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Teaching to Understand
On the Concept of the Exemplary in Teaching


Martin Wagenschein


If you can go to the source
don't go to the water jug

    Leonardo


I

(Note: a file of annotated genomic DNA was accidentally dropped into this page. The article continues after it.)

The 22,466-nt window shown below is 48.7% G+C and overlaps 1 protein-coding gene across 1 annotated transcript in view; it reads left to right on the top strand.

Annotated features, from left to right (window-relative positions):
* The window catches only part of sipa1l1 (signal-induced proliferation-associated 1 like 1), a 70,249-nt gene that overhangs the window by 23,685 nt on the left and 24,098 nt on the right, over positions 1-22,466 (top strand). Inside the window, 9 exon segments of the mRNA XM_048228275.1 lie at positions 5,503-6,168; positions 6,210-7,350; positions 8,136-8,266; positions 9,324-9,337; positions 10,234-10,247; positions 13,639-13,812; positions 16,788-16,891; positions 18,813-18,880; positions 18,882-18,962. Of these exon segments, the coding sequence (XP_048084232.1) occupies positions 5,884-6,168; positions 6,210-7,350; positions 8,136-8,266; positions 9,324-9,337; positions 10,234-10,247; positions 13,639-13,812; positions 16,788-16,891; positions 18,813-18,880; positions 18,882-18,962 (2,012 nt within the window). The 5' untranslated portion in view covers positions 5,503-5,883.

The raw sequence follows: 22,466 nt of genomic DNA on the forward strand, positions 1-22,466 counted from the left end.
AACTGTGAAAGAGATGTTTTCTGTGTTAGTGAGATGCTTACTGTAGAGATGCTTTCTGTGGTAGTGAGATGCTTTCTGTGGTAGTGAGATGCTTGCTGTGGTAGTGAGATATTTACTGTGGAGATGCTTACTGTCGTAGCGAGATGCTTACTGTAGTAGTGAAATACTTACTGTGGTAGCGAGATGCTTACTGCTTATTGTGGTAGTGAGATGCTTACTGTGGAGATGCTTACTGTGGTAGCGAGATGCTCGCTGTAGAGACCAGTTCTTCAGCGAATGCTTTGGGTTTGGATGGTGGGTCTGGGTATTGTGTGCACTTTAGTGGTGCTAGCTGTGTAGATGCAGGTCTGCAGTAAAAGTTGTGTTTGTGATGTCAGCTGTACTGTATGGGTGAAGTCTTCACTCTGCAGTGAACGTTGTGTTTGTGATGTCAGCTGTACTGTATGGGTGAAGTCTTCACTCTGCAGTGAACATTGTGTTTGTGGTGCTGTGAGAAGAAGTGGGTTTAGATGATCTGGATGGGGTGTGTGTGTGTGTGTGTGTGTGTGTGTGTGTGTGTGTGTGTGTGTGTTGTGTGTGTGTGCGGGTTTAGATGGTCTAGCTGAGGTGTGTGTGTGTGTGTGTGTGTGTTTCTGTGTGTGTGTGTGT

Let us begin by looking at what we have to steer away from if school is not to suffocate from the sheer mass of content and then perish as a kind of subject-matter processing plant. The older and more established a subject is, the stricter we tend to plan the learning steps. I'm thinking of mathematics - in contrast to a younger subject like social science - where we are likely to fall for the temptation to stick with prescribed steps, move from the simple to the complex, leaving out no step in a so-called systematic course of study. In mathematics we at first stay close to the axioms. In physics we begin with skills such as measuring, introduce basic concepts, and teach mechanics as the birthplace of physics. In biology we go through the world of the animals in linear fashion, starting with one-celled organisms and ending up with human beings (or the other way round), moving from the past to the present, step-by-step. In these approaches, the essential thing seems to be: Every single detail serves as